Arizona Public Service has been center-stage lately — from news of the ongoing subpoenas seeking APS disclosure of alleged 2014 election influences to its complex rate case, which the Arizona Corporation Commission is expected to vote on Tuesday, Aug. 15.
While the former — ACC investigations/subpoenas pushed by Commissioner Bob Burns and opposed by the other four members — bounces between courts over who has what power, the rate case is much more straight-forward.
Though still convoluted, it boils down to what we will end up paying.
The APS rate case has shifted in recent months, including a partial settlement between APS and other parties, in which APS agreed to a rate hike of $6 per month on average for residential customers, rather than the $11 it sought in its 2016 application. Yet, the case is also expected to determine the monthly basic service charge and rates; if new customers get to choose their initial rate plan; and if residential and small business customers will have control over their energy use.
Central to this is the new customer plan. APS originally asked that residential customers use a demand rate that charges a fee based on the highest hour of electricity use during peak hours of the month.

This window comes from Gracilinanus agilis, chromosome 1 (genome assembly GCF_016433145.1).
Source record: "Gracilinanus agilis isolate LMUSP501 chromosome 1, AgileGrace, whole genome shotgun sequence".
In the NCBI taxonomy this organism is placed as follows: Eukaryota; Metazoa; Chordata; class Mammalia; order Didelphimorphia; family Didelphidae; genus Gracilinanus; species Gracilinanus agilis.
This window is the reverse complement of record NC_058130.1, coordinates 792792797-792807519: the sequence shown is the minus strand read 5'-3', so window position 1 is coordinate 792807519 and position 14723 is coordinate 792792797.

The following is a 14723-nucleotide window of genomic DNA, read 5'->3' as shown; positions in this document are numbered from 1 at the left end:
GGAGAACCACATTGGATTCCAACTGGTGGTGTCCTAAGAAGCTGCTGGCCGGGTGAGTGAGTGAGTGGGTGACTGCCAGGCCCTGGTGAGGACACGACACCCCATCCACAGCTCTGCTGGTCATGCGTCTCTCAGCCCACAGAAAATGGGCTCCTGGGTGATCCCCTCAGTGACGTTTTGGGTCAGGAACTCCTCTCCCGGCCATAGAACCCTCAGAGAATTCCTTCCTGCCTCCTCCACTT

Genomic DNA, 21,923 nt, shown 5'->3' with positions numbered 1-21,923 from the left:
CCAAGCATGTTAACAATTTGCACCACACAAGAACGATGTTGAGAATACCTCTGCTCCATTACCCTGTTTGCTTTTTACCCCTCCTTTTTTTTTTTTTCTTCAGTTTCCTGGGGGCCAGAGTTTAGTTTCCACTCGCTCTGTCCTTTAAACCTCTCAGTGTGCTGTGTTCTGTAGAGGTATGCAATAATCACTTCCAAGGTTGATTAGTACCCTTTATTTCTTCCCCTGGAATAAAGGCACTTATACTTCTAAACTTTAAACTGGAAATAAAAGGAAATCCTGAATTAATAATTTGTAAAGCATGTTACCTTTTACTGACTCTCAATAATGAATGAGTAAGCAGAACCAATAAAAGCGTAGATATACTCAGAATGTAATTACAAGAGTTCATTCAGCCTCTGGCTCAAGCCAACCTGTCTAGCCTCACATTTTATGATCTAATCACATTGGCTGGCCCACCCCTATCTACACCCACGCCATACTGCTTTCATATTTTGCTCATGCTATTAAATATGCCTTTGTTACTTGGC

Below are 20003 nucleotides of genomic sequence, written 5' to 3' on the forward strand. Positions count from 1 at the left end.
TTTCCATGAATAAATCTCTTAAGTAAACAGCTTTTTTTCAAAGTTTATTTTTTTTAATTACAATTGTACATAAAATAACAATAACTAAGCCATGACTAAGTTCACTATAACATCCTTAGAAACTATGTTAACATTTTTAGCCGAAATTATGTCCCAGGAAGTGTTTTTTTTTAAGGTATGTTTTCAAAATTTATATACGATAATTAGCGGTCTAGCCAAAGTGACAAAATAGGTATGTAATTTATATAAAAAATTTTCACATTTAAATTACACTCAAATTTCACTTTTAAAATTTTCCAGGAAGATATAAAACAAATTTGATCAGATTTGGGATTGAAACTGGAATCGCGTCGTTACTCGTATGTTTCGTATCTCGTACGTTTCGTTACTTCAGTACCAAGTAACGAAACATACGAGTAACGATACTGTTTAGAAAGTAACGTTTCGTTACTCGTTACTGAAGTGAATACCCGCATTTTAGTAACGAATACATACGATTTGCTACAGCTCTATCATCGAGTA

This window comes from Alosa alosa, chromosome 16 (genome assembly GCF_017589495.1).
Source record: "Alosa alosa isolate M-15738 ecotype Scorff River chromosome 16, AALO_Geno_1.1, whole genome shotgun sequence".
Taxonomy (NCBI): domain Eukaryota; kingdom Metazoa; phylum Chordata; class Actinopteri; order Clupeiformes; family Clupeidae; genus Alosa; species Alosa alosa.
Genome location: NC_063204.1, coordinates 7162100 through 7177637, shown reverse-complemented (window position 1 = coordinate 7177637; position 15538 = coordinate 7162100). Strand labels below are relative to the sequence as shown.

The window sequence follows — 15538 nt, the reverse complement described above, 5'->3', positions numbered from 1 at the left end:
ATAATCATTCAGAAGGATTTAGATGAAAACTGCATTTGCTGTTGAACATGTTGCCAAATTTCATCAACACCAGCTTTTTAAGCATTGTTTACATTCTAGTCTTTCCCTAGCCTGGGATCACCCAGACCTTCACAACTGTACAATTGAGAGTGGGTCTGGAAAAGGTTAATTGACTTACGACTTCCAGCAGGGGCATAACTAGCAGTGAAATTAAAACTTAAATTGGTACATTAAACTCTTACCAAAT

The question is if the ACC will impose the part of the settlement — or offer its own amendments — that would force new APS customers to pick either a demand rate or a time-of-use rate, where it costs more to use electricity during peak hours, for at least 90 days. After that, APS would offer a basic, flat-rate plan that charges a monthly service fee and flat rate for electricity, regardless of time of use.
Some consumer groups oppose the lack of choice for new customers.
If that’s not complex enough, then there’s the debate over time-of-use rates and peak use charges.
Basically, APS wants to expand the number hours considered “peak use,” and charge accordingly. It’s akin to if you want to do a load of laundry in the afternoon, when your air conditioning is working hardest, you should have to pay more.
What happened to charging for how much electricity we actually use?
Also at issue is solar power. The ACC decided in late 2016 net metering would go away. Now, APS customers who have roof-top solar would be paid for the power they generate based on how much it costs the utility to market that power.
Also, charges for basic service could go up, people who refuse use of a “smart” meter could have to pay a fee, and low-income customers could get a break, among other considerations before the ACC.
It is all confusing, and that is why we have the Corporation Commission.
Still, we need the commissioners to be in our corner, and not worried about subpoenas and which trumps which: a judge from Maricopa County or the Citizens United campaign finance precedent.
On Tuesday, commissioners, give the smallest among us a voice and put electricity customers first.